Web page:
Andy Lanset appears in the following:
Friday, July 08, 2011
When WNYC began broadcasting 87 years ago, radio was still very much a toddler exploring the new terrain and occasionally falling down and getting bruised. There was also a certain mystique and mystery.
Friday, July 01, 2011
Surprise Yourself. Take the Test!
Friday, June 24, 2011
Friday, June 17, 2011
WNYC music critic, reviewer, audiophile and host Edward Tatnall Canby (1912-1998) began his nearly 25-year stint at WNYC in 1947. His show, The New Recordings, was described that first year as "a program of wide-ranging comment on music in general and the new records in particular." It was based on his weekly column in The Saturday Review. The name of the program was changed and is probably best recalled as Recordings, E.T.C.
Friday, June 10, 2011
Robert Sonkin and Charles Todd were working at the City College Department of Public Speaking when they decided to spend their summer vacations in 1940 and '41 at the Farm Security Administration (FSA) camps of central California. With the help of Alan Lomax, their project was underwritten by the Archive of American Folk Song at the Library of Congress. Carrying a "portable" 50-pound Presto disc cutter, they recorded cowboy songs, traditional ballads, square dance calls, camp council meetings, storytelling sessions and the personal experiences of the Dust Bowl refugees who lived in the camps. Drawing from more than 200 field recordings, the folklorists produced the above documentary for WNYC in 1942, one of three in a broadcast series called Songs of the Okies.
Friday, June 03, 2011
On July 2, 1946, David Randolph began a series of weekly broadcasts on WNYC called Music for the Connoisseur, later known as The David Randolph Concert.*
On his fourth broadcast, he surveyed the subject of humor in music. With that, David pioneered the thematic radio broadcast devoted to a single musical subject with commentary. Above, you can listen to the full broadcast of "Composers' Senses of Humor," David's 375th show that aired in June, 1954.
The programs were later syndicated nationally on the 72-station network of the National Association of Educational Broadcasters (NAEB). The broadcasts garnered four Ohio State University Awards as "the best programs of music and commentary in the nation," and aired for 33 years. They also resulted in invitations from 23 publishers to write a book, and This Is Music: A Guide to the Pleasures of Listening was published by McGraw-Hill in 1964. It was described by the New York Times as "one of the best of the year."
Friday, May 27, 2011
Friday, May 06, 2011
The Flanagan Brothers were the most popular group of Irish entertainers in New York City between the early 1920's and the late 1930's. Joe, Mike and Louis (who is not pictured here and played harp guitar) were born in Waterford City, Ireland in the 1890's and emigrated to the United States with their parents at the turn of the century. They settled in Albany, New York. The brothers, all self-taught, played at concerts, dances, bars, clubs, and on WNYC. They recorded 160 songs for several labels and their discs sold well across the U.S, Britain and Ireland. Many have since been reissued in anthology collections. Here is an original version of the Kerry Mills Barndance courtesy of the Irish Traditional Music Archive.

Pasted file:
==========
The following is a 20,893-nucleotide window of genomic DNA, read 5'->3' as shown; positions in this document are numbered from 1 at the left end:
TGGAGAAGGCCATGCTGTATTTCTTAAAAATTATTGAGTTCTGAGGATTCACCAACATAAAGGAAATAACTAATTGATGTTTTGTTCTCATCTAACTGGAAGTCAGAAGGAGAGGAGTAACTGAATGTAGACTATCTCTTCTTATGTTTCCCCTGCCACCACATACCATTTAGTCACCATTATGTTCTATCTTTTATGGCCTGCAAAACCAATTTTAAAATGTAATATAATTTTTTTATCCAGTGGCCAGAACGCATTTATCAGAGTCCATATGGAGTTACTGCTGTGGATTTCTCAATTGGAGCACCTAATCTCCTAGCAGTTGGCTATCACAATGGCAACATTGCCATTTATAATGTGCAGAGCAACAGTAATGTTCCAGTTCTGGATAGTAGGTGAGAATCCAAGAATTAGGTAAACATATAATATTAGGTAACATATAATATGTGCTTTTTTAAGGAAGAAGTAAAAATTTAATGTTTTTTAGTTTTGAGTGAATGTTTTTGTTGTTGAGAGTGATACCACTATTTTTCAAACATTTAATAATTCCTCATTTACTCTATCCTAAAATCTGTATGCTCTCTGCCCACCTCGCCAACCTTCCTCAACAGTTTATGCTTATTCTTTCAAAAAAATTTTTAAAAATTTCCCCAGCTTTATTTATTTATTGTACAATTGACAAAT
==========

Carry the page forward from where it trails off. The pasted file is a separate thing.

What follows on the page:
Friday, April 29, 2011
Nikola Tesla, the father of alternating current and one of the greatest inventors of all time, died on January 7, 1943 at the New Yorker Hotel. Three days later, WNYC broadcast this memorial to him. The Croatian-born violinist Zlatko Baloković performed Ave Maria live in the studio, as well as a piece known to be a favorite of Tesla's, identified as Therefore Beyond the Hills is My Village, My Native Land. Mayor F. H. La Guardia read a moving tribute to Tesla written by Slovenian-American author Louis Adamic. Announcer Joe Fishler concluded the program this way:
Sunday, April 17, 2011
It’s often a challenge when dealing with archive materials for web presentations.
You have audio and no photo or vice versa. Additionally, materials we now recognize as being innovative and landmark productions may have been overlooked in their day, leaving little public record of their activities.
Friday, April 15, 2011
In 1937, WNYC opened a new transmitter site in Greenpoint, Brooklyn. Flanked by two 304-foot towers, the site featured massive, illuminated WNYC call letters and a north symbol so that planes flying overhead on a clear night could easily get their bearings. WNYC-AM left the site in 1990, and the towers came down about 10 years later. The 10 Kent Street site is now a project of the New York City Economic Development Corporation, which is in the process of creating WNYC Transmitter Park.
Friday, April 08, 2011
Friday, March 25, 2011
Friday, March 18, 2011
Friday, March 11, 2011
Moscow's Park of Culture and Rest was one of the topics in a controversial series of travelogues aired by WNYC in late 1937 and early 1938. Critics of the station charged the broadcasts were Soviet propaganda meant to gloss over the dictatorship of Joseph Stalin.
Friday, March 04, 2011
Thursday, February 24, 2011
Hom Hong Wei (1915-2011) at his WNYC engineering shop workbench in the early 1940s.
Friday, February 18, 2011
WNYC's first Music Supervisor (Music Director) Herman Neuman was a an accomplished conductor and composer and oversaw the department from its beginning in 1924 to 1967. He continued to do his regular "world" music program (classical), Hands Across the Sea into the 1970s.
Friday, February 11, 2011
In a rare appearance behind the microphone, Major Edwin H. Armstrong, the inventor of frequency modulation (FM) broadcasting, addressed the WNYC audience 63 years ago today. The occasion was the launch of WNYC's new FM transmitter.